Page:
The Speaking Zone

I had an anxiety dream last night about the Hackney performance I am participating in next week.

The usual thing; lost and disorientated at night in a monolithic graveyard; my clothes falling apart; a serial killer on the lurk; my make-up either lost or not able to fill its necessary function; and of course, arriving late for the actual event.

I’ve been speaking at public gatherings for some years now, and never felt completely comfortable about it, despite having spent years when I was younger, doing speech and drama training as a way of conquering an inherent shyness.

I give a presentation and invariably enter a zone of assumed confidence (despite clutching a transcript of my words as back up in case of middle aged memory loss or the losing of my thread of thought which has been known to happen…in one instance due to a particularly aggressive interruption and questioning by an audience member who challenged my theory on heightened aggression in seagulls, due to over ingestion of steroid packed  fast foods).

Afterwards I have no idea how successful the talk was, although usually I gather the reaction from the level of engagement and questions afterwards or the look on the faces of the audience, which has been known to be blank, stunned and somewhat disturbed.

Why do I do it?

Ostensibly it is a ‘needs must’ situation. My writing and art make me happy, keep me sane and basically are intrinsic to my well being. In order to have any hope at making the arts a paying career, even at the lowest level, I need to get out there and speak about and promote my work.

It is also a way of interacting with people and inspiring and challenging myself with new ideas and perspectives. In my experience, stagnation and depression are one and the same, and pushing my limits and boundaries creates a movement that nullifies feelings of being stuck.

I live for the excitements, the buzz that a new plan, project or idea brings.

In my younger days, excitements were generally generated around drugs, sex and parties.

Later in life I went through a brief stage of doing adventure sports which was disastrous and short lived as all training would be forgotten in the final push through the fear barrier as I would for example, belly flop out of a plane and neglect to open my parachute on time.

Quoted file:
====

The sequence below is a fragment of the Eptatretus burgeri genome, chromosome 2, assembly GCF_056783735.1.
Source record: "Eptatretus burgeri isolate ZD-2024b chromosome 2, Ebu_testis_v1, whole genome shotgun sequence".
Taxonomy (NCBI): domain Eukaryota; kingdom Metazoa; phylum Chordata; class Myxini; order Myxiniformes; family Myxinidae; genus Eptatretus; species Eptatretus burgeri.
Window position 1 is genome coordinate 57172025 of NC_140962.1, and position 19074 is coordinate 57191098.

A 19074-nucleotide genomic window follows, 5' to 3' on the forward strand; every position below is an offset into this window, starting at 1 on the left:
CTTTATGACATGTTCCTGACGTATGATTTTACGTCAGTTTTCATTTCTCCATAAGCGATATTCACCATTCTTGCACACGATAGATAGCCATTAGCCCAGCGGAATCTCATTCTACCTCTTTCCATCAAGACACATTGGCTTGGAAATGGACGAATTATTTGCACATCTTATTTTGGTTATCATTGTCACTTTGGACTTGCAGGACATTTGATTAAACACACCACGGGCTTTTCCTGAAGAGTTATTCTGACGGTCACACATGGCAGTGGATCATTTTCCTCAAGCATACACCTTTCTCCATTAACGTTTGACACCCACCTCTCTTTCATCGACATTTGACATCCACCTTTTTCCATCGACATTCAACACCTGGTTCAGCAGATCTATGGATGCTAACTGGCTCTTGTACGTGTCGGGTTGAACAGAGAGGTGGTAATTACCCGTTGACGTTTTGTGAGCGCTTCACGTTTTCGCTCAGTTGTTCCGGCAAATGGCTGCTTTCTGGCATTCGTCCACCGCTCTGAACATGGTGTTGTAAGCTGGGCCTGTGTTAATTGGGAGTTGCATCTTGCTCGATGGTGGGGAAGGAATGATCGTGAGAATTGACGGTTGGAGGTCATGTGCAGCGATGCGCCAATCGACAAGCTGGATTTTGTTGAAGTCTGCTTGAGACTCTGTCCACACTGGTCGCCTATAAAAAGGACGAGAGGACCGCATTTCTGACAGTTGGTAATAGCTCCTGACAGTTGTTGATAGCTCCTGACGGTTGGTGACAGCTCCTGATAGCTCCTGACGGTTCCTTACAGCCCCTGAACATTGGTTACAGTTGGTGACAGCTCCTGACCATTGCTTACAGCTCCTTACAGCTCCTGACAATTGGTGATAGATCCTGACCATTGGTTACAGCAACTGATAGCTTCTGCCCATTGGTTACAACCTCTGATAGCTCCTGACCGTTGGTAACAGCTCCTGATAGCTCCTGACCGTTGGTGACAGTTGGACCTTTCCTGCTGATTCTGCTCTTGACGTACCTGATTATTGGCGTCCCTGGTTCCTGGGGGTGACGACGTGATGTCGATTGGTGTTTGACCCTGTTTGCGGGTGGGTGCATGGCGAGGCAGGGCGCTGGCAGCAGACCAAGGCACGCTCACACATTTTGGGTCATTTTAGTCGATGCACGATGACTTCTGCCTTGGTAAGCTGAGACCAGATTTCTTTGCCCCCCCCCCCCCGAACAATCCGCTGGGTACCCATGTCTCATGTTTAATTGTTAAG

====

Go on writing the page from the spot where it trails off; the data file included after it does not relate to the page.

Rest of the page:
I wouldn’t say I have evolved, just modified my life choices to make them a little more…safe…and life affirming.

So in the name of the excitement, the progression, I have given my fears new fodder to ruminate on. Performance, an area that is strange, frightening and unknown but gods, it’s interesting and exciting!

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About charlottejane2002

Author of 'P is for Prostitution', 'The Bloody Sacrifice' and co-editor of 'A Contemporary Western Book of the Dead' which are all published by Mandrake of Oxford. Italian publisher Roberto Migliussi has recently released 'The Sky is a Gateway, Not a Ceiling', a book of Charlotte's collected essays printed alongside images of his own art work. Charlotte is also an artist who creates spiritually directed art works from road kill and found objects. She has had her written work printed in anthologies and various magazines and on line publications and has given presentations at many events and institutions including Edinburgh University and Brooklyn's 'Museum of Morbid Anatomy'. Her art work has been exhibited widely including at London's Chelsea Gallery and The Bath Royal Literary and Scientific Institute, and is soon to be shown in New York.
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3 Responses to The Speaking Zone

  1. I started having panic attacks about ten years ago, maybe more. I went straight into denial. I would arrive at clients offices to present to maybe anything from 2 to 20 people sweating profusely. I would lie when asked why I was perspiring like a race horse by telling them I was late and so had ran. Crap. To this day I find great discomfort in crowds of people and still am nervous when speaking to groups. I so wish I had your resolve. I bottled out recently from a book reading, one which may have led to an opportunity to be published. I shall endeavour to take a leaf out of your book.

  2. I remember well the anxiety sweats Russell, and also the awful day someone told me that I smelled, as panic sweats have a specific and strong stench.
    I use every available prop and technique in order to help me speak publically. I also watch people who appear confident in public and the way they ‘step’ into a performers persona, something which I study and admire but haven’t found to work for me.
    All we can do is Russell is go for our dreams; as a good friend said,’ better to regret what we have done than what we haven’t done’ (as it writers it also serves as inspiration for a variety of cautionary tales too!)
    Go for it…always!

  3. D says:

    Public speaking is my achilles, my demon, something i’ve negotiated with for years through an internal histrionic terror & about 15mg of diazepam when forced to perform in front of large academic audiences. Choosing PG-research (like i’ve done) is to throw yourself against these shadows and even if i have to humiliate myself over a number of occasions, i will do it “straight” eventually & successfully.

    The fact that you stand up in front of attentive audiences, “owning” your subject (sorry, yoof speak), illustrates that your actions and not just your words are a beacon of hope. I am writing this because i live with ptsd and public speaking focuses certain trigger points to their strongest peaks more than at any other time in life. Living the fear and crossing that threshold though,,,,,,, makes you glad to be alive.

    Thank-you for your inspiring writing AND for your inspiring acts rendered with such refreshing honesty in this all too synthetic world. Perdurabo indeed!

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